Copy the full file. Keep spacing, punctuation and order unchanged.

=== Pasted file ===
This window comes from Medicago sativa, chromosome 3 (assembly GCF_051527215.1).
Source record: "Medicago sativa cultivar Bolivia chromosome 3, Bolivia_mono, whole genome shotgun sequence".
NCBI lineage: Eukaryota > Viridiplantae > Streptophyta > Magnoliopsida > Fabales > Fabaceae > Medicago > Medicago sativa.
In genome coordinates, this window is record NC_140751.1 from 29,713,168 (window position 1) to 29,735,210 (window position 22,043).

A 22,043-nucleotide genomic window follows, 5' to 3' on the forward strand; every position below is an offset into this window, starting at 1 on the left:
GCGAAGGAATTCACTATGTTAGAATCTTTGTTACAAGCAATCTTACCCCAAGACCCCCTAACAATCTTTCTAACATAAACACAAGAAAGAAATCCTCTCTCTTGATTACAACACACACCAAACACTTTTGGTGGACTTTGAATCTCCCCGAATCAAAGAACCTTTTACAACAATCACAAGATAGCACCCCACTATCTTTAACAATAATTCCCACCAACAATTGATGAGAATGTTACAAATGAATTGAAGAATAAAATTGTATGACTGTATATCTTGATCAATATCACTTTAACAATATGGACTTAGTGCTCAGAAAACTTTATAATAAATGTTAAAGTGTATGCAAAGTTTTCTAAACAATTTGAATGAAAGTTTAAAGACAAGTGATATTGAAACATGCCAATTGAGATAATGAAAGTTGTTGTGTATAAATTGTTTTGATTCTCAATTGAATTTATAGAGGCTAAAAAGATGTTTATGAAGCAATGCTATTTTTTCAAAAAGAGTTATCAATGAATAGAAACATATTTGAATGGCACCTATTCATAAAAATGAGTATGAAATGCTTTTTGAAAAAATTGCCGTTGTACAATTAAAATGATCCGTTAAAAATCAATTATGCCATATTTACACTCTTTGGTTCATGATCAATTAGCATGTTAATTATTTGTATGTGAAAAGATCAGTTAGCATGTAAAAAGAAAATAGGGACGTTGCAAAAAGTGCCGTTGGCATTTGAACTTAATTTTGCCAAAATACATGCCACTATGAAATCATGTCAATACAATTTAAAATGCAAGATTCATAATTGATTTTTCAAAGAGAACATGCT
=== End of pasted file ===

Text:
This window comes from Medicago sativa, chromosome 3 (assembly GCF_051527215.1).
Source record: "Medicago sativa cultivar Bolivia chromosome 3, Bolivia_mono, whole genome shotgun sequence".
NCBI lineage: Eukaryota > Viridiplantae > Streptophyta > Magnoliopsida > Fabales > Fabaceae > Medicago > Medicago sativa.
In genome coordinates, this window is record NC_140751.1 from 29,713,168 (window position 1) to 29,735,210 (window position 22,043).

A 22,043-nucleotide genomic window follows, 5' to 3' on the forward strand; every position below is an offset into this window, starting at 1 on the left:
GCGAAGGAATTCACTATGTTAGAATCTTTGTTACAAGCAATCTTACCCCAAGACCCCCTAACAATCTTTCTAACATAAACACAAGAAAGAAATCCTCTCTCTTGATTACAACACACACCAAACACTTTTGGTGGACTTTGAATCTCCCCGAATCAAAGAACCTTTTACAACAATCACAAGATAGCACCCCACTATCTTTAACAATAATTCCCACCAACAATTGATGAGAATGTTACAAATGAATTGAAGAATAAAATTGTATGACTGTATATCTTGATCAATATCACTTTAACAATATGGACTTAGTGCTCAGAAAACTTTATAATAAATGTTAAAGTGTATGCAAAGTTTTCTAAACAATTTGAATGAAAGTTTAAAGACAAGTGATATTGAAACATGCCAATTGAGATAATGAAAGTTGTTGTGTATAAATTGTTTTGATTCTCAATTGAATTTATAGAGGCTAAAAAGATGTTTATGAAGCAATGCTATTTTTTCAAAAAGAGTTATCAATGAATAGAAACATATTTGAATGGCACCTATTCATAAAAATGAGTATGAAATGCTTTTTGAAAAAATTGCCGTTGTACAATTAAAATGATCCGTTAAAAATCAATTATGCCATATTTACACTCTTTGGTTCATGATCAATTAGCATGTTAATTATTTGTATGTGAAAAGATCAGTTAGCATGTAAAAAGAAAATAGGGACGTTGCAAAAAGTGCCGTTGGCATTTGAACTTAATTTTGCCAAAATACATGCCACTATGAAATCATGTCAATACAATTTAAAATGCAAGATTCATAATTGATTTTTCAAAGAGAACATGCT